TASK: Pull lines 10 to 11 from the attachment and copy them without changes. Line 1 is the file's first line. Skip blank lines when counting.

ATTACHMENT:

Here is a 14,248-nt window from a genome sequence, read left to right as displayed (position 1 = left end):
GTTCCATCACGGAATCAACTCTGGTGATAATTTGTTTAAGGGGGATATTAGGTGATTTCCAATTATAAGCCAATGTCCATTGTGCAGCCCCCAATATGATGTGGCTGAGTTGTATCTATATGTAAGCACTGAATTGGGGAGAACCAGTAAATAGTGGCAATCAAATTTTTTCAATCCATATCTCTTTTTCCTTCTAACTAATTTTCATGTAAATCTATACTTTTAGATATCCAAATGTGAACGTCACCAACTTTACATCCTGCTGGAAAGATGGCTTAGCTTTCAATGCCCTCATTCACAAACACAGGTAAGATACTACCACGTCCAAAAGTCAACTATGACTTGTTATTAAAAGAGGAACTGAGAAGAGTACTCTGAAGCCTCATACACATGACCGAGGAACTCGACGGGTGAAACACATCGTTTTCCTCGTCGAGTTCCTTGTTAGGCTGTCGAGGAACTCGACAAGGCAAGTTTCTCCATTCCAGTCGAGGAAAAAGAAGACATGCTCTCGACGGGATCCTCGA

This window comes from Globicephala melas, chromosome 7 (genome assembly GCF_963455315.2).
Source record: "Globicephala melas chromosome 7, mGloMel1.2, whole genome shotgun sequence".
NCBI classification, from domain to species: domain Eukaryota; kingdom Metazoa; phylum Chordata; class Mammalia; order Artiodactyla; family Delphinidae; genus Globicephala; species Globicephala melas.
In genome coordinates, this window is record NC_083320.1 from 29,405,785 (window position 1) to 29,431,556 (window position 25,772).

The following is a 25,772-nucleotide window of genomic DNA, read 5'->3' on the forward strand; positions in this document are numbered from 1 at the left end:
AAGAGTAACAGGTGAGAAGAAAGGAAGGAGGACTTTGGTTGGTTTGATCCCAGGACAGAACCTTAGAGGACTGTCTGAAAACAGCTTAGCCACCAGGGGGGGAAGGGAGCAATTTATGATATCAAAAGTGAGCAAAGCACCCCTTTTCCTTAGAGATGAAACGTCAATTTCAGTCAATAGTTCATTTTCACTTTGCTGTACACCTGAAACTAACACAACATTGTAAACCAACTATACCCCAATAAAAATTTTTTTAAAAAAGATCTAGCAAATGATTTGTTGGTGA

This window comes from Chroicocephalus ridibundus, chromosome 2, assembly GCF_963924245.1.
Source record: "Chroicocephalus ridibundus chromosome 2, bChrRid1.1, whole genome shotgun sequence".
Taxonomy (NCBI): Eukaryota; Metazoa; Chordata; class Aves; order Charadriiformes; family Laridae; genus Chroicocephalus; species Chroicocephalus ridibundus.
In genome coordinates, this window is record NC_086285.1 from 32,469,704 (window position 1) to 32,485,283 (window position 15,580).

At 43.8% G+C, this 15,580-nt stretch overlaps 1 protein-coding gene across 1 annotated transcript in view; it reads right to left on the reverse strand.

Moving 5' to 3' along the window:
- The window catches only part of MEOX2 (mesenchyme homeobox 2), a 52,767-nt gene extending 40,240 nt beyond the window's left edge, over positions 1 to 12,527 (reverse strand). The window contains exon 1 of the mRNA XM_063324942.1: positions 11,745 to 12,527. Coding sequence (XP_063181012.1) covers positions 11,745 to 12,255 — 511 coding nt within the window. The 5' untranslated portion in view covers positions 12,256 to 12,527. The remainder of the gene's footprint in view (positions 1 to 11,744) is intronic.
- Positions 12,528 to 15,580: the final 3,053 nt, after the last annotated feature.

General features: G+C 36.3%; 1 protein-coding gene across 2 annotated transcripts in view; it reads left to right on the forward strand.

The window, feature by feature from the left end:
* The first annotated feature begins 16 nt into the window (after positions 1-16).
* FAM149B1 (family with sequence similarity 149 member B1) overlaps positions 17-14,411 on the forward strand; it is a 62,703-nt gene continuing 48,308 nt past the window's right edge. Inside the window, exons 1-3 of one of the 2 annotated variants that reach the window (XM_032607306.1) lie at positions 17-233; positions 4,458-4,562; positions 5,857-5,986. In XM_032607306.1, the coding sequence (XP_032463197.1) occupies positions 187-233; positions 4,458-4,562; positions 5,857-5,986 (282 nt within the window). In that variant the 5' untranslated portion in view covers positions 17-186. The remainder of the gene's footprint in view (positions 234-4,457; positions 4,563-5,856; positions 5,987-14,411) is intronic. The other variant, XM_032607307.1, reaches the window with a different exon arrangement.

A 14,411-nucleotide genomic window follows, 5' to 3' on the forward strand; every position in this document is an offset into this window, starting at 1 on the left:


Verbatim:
Source record: "Chroicocephalus ridibundus chromosome 2, bChrRid1.1, whole genome shotgun sequence".
Taxonomy (NCBI): Eukaryota; Metazoa; Chordata; class Aves; order Charadriiformes; family Laridae; genus Chroicocephalus; species Chroicocephalus ridibundus.